What is a Hawaiian Luau? A Brief History

 COVID UPDATE Aloha! This post — What is a Hawaiian Luau? A Brief History — was updated in May 2021. However, as we have all learned, things can change overnight, so please check with each destination before visiting. We’ve included phone numbers and links to websites where possible. Mahalo!

Photo: Hawaiʻi Tourism Authority

What is a Luau?

When we hear the word luau (LOO-ow), most often images of fire dancers, colorful floral t-shirts, and delicious mai tais come to mind. Though entertaining and fun, these entertaining events bear little resemblance to the traditional celebrations of the native Hawaiians. Originally knows as aha ‘aina (aha meaning “gather” and ‘aina meaning “land”), these feasts were rich with symbolism, kapus (taboos) and the spirit of aloha. Considered a time of great celebration and feasting, royal aha ‘aina’s might accommodate up to 10,000 guests with a menu including: 271 hogs, 482 gourds of poi, 602 chickens and 2,245 coconuts.

From aha ‘aina to Luau

Big things happened during these eating events. For instance, at one rather somber aha ‘aina in Kona on the Island of Hawaii in the 1800s, soon after the death of King Kamehameha I, his son, King Kamehameha II (aka Liho Liho) and his stepmother Queen Ka’ahumanu lifted the kapu of men and women eating together, that the term luau came to be. Though much has changed since the ancient days, you can find hints of the traditional aha ‘aina dishes on modern day luau menus. Look past the pasta salad, linen napkins and fruit cocktail to better understand this ancient celebration that has lived on long after the kings and queens of Hawaiʻi.

luau plate
Photo: Hawaiʻi Tourism Authority

What to Eat at a Luau?

  • Poi [poh-ee] – a root from the taro plant that is cooked and pounded to create a gooey bland paste. This was the starch staple of the native Hawaiʻian diet. Poi is a traditional food at a luau.
  • Kalua pig – rubbed with sea salt and cooked in an imu (an underground oven heated with rocks and kindling). Pig was forbidden to all but the Alii (native Hawaiʻian chiefs).
  • Squid Luau [loo-ou] – a mixture of squid, coconut milk and taro leaves that is baked or steamed.
  • Poke [po-kee] – fresh raw fish marinated in sea salt, seaweed and kukui nut oil.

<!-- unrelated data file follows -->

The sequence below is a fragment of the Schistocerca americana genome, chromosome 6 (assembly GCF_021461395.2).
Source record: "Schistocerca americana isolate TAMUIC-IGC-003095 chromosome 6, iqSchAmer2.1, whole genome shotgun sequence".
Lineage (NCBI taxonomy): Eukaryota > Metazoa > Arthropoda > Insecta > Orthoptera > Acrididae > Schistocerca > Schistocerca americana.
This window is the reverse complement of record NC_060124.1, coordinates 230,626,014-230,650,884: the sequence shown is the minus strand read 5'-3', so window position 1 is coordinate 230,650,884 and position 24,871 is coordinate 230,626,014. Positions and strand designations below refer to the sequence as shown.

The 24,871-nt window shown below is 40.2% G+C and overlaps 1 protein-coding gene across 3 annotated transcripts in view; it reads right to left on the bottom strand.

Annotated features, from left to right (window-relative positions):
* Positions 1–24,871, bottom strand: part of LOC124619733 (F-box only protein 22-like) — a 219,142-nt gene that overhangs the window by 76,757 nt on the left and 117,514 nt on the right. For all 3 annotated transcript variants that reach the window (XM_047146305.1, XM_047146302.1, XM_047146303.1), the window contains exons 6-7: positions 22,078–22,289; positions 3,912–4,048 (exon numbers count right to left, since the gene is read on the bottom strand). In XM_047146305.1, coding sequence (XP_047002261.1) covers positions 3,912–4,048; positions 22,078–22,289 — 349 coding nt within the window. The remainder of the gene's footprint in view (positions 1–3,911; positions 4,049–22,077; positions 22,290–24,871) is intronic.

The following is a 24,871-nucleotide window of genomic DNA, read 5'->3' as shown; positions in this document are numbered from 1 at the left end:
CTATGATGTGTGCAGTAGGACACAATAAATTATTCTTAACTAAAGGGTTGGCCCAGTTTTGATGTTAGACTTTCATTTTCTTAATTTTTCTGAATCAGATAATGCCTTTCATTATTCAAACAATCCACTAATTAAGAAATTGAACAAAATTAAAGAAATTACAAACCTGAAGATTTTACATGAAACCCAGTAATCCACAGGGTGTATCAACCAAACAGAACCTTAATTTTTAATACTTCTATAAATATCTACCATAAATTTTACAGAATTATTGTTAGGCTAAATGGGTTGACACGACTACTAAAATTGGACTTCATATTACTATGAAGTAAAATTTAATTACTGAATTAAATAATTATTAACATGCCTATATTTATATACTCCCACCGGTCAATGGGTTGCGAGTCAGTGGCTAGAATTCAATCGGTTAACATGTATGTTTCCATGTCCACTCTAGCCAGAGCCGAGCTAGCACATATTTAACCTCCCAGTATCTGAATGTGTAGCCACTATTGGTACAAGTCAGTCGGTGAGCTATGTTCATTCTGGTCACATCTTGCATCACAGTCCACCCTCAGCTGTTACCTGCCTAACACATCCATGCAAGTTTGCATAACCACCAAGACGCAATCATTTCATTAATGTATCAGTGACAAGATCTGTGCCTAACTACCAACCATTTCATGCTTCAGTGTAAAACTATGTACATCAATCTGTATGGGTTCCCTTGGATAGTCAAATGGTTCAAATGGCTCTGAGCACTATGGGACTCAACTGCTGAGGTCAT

• Lau-lau [lou lou] – tender young taro leaf tips and meat wrapped and cooked in ti leaves inside the imu [ee-moo].
  • Limu [lee-moo] – fresh seaweed. Often ground into a relish and served as a side dish.
  • Opihi [opi-hi] – small sea snails that cling to the reef. The Hawaiian version of the oyster, they are eaten raw with a touch of sea salt.
  • Haupia [how-pee-ah] – a coconut dessert pudding made with coconut milk and arrowroot.
Photo: Mark Kushimi

Where to Go

Want to check it out for yourself? Find your island below and check out some options.


Ko Olina

Famous Paradise Cove Luau on the Beach at Ko Olina Resort — Spend an evening at Paradise Cove Luau, the best luau on Oʻahu with oceanfront views! Combining tradition, cultural experience, thrilling hula and fire knife dancing and amazing buffet food, this Ko Olina luau is an island favorite.

North Shore

Polynesian Cultural Center Full-Day Pass with Luau Dinner & Night Show — Learn about Polynesian cultures by visiting six unique villages at Polynesian Cultural Center, then enjoy a delicious luau dinner and an incredible evening show with this all-inclusive, full-day pass with Waikiki pick-up.

Toa Luau at Waimea Valley & Free Ticket to Waimea Falls — Experience true aloha with Toa Luau, an authentic Polynesian show at Waimea Valley. Enjoy hula performance, fire knife dance, kava ceremony and Hawaiʻian dinner buffet. Includes free admission to Waimea Falls.


Hilton Waikiki Starlight, Waikiki’s Best Luau & Premium Gourmet Dinner — Don’t miss the Waikiki Starlight Luau at the Hilton Hawaiian Village, the best luau in Waikiki. Enjoy an elegant evening filled with traditional Polynesian performances, premium dinner buffet and spectacular fire knife dancers.



Old Lahaina Luau, Maui’s Most Traditional Hawaiʻian Oceanfront Dinner & Show — Well known as Maui’s most authentic and popular luau, the Old Lahaina Luau offers a beachfront experience complete with traditional Hawaiian food and entertainment. Be sure to book Maui’s best luau today for an unforgettable evening in paradise.

Maui Nui Luau at the Sheraton Maui Resort at Black Rock on Kaanapali Beach — Located beachfront on Kaanapali Beach, the Sheraton Maui Luau features music, dance and history of the islands right at the foot of the famous cliff Black Rock. Spend an evening at one of the best Maui luau for a night you will not soon forget!


Te Au Moana Luau and Fire Knife Show at Wailea Beach Marriott — Experience the legacy and culture of the Hawaiian islands at the amazing Te Au Moana Luau in Wailea, featuring wonderful food, drink and stories about the ocean!



Oceanfront Royal Kona Luau with Open Bar — Voyagers of the Pacific Show — Have an evening of Polynesian food and entertainment that you will not soon forget with one of the best luau on the Big Island! The Royal Kona Luau awaits with authentic Hawaiian music and dance, and even a thrilling Samoan fire knife dance.


Legends of Hawaiʻi Luau at Hilton Waikoloa Village — A Big Island luau featuring a delicious island buffet, beautiful Hawaiian music and dance and the epic stories of Hawaiʻi and her remarkable people.


Smith’s Family Garden Luau, Kauaʻi’s Most Famous Luau & Fire Knife Show — Celebrate the Hawaiian tradition with Smith’s Tropical Paradise Luau at the Smith family garden in Wailua, featuring a delicious luau buffet feast, open bar and live hula dancing performances from Asia and the Pacific Islands.

by Leela Lindner

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